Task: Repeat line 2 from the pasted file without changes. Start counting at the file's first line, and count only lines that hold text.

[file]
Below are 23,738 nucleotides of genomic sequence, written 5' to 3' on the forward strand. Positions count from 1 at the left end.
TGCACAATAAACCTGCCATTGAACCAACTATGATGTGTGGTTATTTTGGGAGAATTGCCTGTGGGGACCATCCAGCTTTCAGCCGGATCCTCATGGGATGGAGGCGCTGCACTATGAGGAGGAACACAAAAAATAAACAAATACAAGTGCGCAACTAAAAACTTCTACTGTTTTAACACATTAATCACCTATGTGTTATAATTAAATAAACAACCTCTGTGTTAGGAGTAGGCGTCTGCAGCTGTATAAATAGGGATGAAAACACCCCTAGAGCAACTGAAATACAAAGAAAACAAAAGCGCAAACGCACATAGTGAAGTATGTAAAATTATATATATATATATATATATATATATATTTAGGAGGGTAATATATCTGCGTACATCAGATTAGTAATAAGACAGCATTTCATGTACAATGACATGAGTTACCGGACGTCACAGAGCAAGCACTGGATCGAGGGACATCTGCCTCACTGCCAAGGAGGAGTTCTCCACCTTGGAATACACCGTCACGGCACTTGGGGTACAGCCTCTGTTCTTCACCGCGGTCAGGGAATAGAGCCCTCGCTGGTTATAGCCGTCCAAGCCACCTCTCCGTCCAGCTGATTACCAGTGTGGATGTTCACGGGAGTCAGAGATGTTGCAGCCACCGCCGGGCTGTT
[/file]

TGCACAATAAACCTGCCATTGAACCAACTATGATGTGTGGTTATTTTGGGAGAATTGCCTGTGGGGACCATCCAGCTTTCAGCCGGATCCTCATGGGATGGAGGCGCTGCACTATGAGGAGGAACACAAAAAATAAACAAATACAAGTGCGCAACTAAAAACTTCTACTGTTTTAACACATTAATCACCTATGTGTTATAATTAAATAAACAACCTCTGTGTTAGGAGTAGGCGTCTGCAGCTGTATAAATAGGGATGAAAACACCCCTAGAGCAACTGAAATACAAAGAAAACAAAAGCGCAAACGCACATAGTGAAGTATGTAAAATTATATATATATATATATATATATATATATTTAGGAGGGTAATATATCTGCGTACATCAGATTAGTAATAAGACAGCATTTCATGTACAATGACATGAGTTACCGGACGTCACAGAGCAAGCACTGGATCGAGGGACATCTGCCTCACTGCCAAGGAGGAGTTCTCCACCTTGGAATACACCGTCACGGCACTTGGGGTACAGCCTCTGTTCTTCACCGCGGTCAGGGAATAGAGCCCTCGCTGGTTATAGCCGTCCAAGCCACCTCTCCGTCCAGCTGATTACCAGTGTGGATGTTCACGGGAGTCAGAGATGTTGCAGCCACCGCCGGGCTGTT